Originally Posted by PhilharmonicDennis
Thanks. Now I remember seeing that, but I'm hoping Dr. Toole can add a little detail concerning how those measurements were weighted and what were the major misconceptions concerning human perception of sound.
How Consumer Reports came to their ratings remains something of a mystery. I got access to some, but not all of the process many years ago. It was incomplete, but enough to see why their ratings could not be right. They published one or two articles in audio mags decades ago, no useful details. I have the references buried in files somewhere.
They had an anechoic chamber - don't know how good, because when we showed how wrong they were they said they needed a new one. In it they measured 1/3-octave resolution frequency responses at points on a sphere enabling an estimate of total radiated sound power. This, they assumed, was the key factor in what we hear in rooms - wrong, because domestic rooms are not reverberation chambers, and 1/3-octave resolution is not adequate (I was using 1/20-octave then and still). This was an idea then promoted by a few east coast audio people.
Sound power is one of the processed curves in a spinorama presentation but it is not one that correlates well with sound quality.
Then they processed the data above some frequency - 150 Hz comes to mind - to generate a 1/3-octave band curve measured in sones, the metric for subjective loudness. This cannot work for broadband sounds evaluated for timbral accuracy. There was more to it, having to do with bass I think, but I have not tried to remember bad science, only good stuff. I visited them before joining Harman and saw where they did the subjective tests in support of their method. It was a large, high ceilinged concrete room with what seemed like canvas drapes on some of the walls with dozens of folding chairs. It was quite live. As described to me staff would assemble there at lunch time and while munching sandwiches listen and make ratings.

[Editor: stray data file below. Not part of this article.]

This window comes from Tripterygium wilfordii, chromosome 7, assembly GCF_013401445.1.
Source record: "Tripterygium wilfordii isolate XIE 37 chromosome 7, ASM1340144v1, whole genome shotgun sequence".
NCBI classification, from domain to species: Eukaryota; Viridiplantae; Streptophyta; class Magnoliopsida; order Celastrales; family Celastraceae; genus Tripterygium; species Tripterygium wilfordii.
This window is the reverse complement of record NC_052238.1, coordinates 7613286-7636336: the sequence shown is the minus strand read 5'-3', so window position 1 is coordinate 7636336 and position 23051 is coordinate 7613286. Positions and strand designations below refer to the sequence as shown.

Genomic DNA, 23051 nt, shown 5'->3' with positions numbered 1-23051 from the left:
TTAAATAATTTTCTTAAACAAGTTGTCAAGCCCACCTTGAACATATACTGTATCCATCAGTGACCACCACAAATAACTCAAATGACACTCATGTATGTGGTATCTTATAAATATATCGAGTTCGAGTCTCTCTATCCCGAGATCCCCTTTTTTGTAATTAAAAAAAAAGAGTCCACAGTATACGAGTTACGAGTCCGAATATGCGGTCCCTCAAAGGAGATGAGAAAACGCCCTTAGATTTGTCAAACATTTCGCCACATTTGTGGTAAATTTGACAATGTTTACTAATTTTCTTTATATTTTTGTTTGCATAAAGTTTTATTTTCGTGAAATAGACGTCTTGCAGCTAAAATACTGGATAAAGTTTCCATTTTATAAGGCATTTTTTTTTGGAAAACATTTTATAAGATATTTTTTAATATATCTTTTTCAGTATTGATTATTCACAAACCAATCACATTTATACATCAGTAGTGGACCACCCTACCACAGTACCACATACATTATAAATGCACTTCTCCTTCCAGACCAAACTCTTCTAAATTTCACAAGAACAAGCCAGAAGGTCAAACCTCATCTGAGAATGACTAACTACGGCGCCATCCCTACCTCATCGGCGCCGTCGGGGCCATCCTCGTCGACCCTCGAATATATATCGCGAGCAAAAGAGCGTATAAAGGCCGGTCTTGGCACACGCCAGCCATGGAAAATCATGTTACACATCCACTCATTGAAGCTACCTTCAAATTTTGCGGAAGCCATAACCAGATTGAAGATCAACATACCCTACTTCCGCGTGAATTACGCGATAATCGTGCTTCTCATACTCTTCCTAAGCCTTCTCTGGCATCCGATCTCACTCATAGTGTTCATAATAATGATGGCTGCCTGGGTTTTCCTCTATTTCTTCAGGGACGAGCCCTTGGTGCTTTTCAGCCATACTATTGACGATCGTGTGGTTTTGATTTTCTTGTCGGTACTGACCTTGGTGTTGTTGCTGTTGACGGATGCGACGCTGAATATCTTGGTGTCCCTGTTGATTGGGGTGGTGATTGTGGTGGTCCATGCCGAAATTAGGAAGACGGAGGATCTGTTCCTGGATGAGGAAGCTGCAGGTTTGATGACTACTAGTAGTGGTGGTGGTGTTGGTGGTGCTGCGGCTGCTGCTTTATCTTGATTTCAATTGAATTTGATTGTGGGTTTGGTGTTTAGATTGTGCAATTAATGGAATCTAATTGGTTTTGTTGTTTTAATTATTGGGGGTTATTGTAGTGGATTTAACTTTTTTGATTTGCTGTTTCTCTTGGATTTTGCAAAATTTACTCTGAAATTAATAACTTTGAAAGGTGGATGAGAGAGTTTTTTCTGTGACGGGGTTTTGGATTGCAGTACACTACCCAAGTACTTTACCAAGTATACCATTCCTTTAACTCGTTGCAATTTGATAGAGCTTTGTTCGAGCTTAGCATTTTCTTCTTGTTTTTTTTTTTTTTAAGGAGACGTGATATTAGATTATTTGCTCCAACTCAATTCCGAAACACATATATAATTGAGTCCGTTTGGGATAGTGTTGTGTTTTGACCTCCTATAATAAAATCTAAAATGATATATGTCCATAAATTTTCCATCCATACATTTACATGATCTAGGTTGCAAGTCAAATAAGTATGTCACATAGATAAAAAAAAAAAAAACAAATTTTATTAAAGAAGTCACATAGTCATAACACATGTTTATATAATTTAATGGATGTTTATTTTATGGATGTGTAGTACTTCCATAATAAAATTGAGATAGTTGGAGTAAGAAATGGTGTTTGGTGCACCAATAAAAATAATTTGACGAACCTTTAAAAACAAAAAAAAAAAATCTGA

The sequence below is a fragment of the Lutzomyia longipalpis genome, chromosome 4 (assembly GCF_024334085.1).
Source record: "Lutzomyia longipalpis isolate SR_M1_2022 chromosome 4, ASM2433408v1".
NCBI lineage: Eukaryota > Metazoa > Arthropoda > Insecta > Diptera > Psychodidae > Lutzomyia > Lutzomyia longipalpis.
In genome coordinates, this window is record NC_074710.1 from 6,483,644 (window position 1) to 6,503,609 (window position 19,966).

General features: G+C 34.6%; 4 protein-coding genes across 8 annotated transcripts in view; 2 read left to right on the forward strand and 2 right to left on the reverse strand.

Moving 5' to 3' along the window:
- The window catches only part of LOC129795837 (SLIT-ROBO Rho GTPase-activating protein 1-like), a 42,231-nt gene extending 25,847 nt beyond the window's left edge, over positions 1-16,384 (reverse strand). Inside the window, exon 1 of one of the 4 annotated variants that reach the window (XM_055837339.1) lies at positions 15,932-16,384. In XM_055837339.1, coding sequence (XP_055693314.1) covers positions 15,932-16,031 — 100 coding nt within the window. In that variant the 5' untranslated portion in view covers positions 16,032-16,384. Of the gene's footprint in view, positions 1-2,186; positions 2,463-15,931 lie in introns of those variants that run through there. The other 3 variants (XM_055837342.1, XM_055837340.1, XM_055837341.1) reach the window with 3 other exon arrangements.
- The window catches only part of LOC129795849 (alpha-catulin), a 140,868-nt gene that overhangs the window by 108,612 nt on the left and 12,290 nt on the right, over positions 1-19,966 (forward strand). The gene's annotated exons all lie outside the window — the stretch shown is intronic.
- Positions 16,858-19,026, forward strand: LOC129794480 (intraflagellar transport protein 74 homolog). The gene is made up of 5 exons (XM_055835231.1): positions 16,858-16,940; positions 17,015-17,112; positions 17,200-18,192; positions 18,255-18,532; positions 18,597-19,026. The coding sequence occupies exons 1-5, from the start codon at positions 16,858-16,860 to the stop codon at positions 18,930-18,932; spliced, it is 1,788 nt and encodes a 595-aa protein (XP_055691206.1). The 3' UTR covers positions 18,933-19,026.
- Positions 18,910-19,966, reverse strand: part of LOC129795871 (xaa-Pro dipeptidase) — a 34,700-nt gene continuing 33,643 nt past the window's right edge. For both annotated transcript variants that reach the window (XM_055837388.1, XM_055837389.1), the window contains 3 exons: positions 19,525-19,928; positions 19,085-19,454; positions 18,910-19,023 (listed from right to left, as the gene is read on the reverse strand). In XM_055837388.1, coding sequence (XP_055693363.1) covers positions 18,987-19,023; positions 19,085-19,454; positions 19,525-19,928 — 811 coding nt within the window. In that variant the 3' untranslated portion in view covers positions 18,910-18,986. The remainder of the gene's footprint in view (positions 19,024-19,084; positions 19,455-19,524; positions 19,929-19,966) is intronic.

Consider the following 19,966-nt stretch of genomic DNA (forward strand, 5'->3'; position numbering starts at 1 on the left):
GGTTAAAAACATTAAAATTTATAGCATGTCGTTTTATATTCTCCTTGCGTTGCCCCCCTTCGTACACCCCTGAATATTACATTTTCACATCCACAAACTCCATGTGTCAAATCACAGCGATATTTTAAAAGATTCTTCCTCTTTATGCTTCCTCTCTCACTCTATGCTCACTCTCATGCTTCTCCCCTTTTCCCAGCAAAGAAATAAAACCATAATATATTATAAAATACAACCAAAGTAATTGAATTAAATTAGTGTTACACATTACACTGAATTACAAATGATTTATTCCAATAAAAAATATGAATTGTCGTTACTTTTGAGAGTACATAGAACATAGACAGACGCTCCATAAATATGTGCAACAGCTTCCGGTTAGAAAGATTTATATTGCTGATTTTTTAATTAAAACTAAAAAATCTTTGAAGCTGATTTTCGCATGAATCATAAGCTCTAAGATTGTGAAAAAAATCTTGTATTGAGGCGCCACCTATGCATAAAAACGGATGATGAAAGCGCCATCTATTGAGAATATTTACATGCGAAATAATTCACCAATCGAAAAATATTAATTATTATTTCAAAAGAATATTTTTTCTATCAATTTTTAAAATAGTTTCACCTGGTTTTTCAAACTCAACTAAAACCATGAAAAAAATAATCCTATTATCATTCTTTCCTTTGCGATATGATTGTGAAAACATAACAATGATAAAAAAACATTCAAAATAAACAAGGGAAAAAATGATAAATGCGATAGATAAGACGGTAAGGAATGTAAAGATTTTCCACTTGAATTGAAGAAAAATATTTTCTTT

The first time I encountered the people at CU was at a meeting of loudspeaker designers and researchers I organized at the NRCC in the mid '80s. Knowing they were coming I put together an overhead transparency showing our double-blind subjective evaluations on four loudspeakers that they also had rated. The correlation was -0.7 (that's minus, meaning that to interpret their ratings one must invert the page). Many years later Sean Olive did his benchmark correlations and he found a correlation coefficient of - 0.22. This needs to be compared to Olive's correlation of 0.995 with a very high statistical significance. The best loudspeaker in our evaluations ranked lowest in theirs. This is all described in Olive's papers and summarized in my book.
The people at CU were nice, earnest and truly believed in their method. I never found out who was responsible for creating it, but I have some suspicions. It was a long time ago . . . best forgotten.